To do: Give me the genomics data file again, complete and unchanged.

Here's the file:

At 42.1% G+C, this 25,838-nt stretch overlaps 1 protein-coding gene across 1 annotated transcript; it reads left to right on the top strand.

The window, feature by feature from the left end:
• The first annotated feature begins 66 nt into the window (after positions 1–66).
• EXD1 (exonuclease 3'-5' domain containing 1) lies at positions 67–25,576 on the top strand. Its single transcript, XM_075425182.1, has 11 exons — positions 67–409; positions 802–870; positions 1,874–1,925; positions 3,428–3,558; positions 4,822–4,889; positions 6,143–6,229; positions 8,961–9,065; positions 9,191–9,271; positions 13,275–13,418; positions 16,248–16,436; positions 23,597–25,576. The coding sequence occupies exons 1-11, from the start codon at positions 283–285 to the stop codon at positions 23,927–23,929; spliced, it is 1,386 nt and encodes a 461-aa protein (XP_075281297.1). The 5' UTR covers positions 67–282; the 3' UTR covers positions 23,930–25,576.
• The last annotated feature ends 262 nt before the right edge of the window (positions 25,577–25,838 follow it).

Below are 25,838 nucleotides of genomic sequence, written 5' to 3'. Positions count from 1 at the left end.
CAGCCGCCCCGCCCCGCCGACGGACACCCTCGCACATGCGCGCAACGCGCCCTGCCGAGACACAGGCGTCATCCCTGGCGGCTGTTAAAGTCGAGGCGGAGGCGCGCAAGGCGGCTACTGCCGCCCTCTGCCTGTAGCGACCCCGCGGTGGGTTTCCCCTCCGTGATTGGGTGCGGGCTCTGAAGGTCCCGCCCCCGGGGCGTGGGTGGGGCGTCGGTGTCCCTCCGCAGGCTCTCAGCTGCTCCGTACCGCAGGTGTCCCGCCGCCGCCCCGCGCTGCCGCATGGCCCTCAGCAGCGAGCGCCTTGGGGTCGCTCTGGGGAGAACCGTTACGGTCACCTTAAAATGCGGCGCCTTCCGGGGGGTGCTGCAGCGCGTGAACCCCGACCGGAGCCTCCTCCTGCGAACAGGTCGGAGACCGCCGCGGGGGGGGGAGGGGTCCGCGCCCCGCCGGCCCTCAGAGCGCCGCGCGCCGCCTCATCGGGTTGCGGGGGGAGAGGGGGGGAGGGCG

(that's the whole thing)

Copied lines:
At 42.1% G+C, this 25,838-nt stretch overlaps 1 protein-coding gene across 1 annotated transcript; it reads left to right on the top strand.

The window, feature by feature from the left end:
• The first annotated feature begins 66 nt into the window (after positions 1–66).
• EXD1 (exonuclease 3'-5' domain containing 1) lies at positions 67–25,576 on the top strand. Its single transcript, XM_075425182.1, has 11 exons — positions 67–409; positions 802–870; positions 1,874–1,925; positions 3,428–3,558; positions 4,822–4,889; positions 6,143–6,229; positions 8,961–9,065; positions 9,191–9,271; positions 13,275–13,418; positions 16,248–16,436; positions 23,597–25,576. The coding sequence occupies exons 1-11, from the start codon at positions 283–285 to the stop codon at positions 23,927–23,929; spliced, it is 1,386 nt and encodes a 461-aa protein (XP_075281297.1). The 5' UTR covers positions 67–282; the 3' UTR covers positions 23,930–25,576.
• The last annotated feature ends 262 nt before the right edge of the window (positions 25,577–25,838 follow it).

Below are 25,838 nucleotides of genomic sequence, written 5' to 3'. Positions count from 1 at the left end.
CAGCCGCCCCGCCCCGCCGACGGACACCCTCGCACATGCGCGCAACGCGCCCTGCCGAGACACAGGCGTCATCCCTGGCGGCTGTTAAAGTCGAGGCGGAGGCGCGCAAGGCGGCTACTGCCGCCCTCTGCCTGTAGCGACCCCGCGGTGGGTTTCCCCTCCGTGATTGGGTGCGGGCTCTGAAGGTCCCGCCCCCGGGGCGTGGGTGGGGCGTCGGTGTCCCTCCGCAGGCTCTCAGCTGCTCCGTACCGCAGGTGTCCCGCCGCCGCCCCGCGCTGCCGCATGGCCCTCAGCAGCGAGCGCCTTGGGGTCGCTCTGGGGAGAACCGTTACGGTCACCTTAAAATGCGGCGCCTTCCGGGGGGTGCTGCAGCGCGTGAACCCCGACCGGAGCCTCCTCCTGCGAACAGGTCGGAGACCGCCGCGGGGGGGGGAGGGGTCCGCGCCCCGCCGGCCCTCAGAGCGCCGCGCGCCGCCTCATCGGGTTGCGGGGGGAGAGGGGGGGAGGGCG